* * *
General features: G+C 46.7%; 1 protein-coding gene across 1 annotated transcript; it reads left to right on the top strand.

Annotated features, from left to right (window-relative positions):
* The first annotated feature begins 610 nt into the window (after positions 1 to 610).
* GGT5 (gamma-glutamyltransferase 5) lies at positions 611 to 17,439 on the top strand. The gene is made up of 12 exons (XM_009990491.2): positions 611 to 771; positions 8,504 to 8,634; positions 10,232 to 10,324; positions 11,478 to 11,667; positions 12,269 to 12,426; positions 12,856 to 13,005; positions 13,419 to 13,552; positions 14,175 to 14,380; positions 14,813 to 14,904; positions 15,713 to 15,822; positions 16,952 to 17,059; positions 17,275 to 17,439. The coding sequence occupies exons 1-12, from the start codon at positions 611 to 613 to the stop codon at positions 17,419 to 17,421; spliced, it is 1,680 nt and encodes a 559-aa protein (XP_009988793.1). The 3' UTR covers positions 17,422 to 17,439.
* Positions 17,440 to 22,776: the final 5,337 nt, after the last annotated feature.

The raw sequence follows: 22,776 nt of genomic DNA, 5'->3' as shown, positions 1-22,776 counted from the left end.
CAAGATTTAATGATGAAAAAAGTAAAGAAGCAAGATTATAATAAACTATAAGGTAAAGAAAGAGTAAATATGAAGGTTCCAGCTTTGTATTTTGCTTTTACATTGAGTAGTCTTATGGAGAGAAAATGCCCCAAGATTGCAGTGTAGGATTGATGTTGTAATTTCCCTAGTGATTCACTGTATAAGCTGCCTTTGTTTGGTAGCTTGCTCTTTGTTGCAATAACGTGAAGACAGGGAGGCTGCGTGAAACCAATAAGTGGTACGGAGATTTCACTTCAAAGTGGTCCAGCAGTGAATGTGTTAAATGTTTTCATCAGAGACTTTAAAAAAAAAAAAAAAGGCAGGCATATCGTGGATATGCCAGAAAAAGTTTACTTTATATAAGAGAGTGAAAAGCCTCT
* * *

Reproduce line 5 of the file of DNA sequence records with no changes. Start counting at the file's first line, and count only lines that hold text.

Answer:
* Positions 17,440 to 22,776: the final 5,337 nt, after the last annotated feature.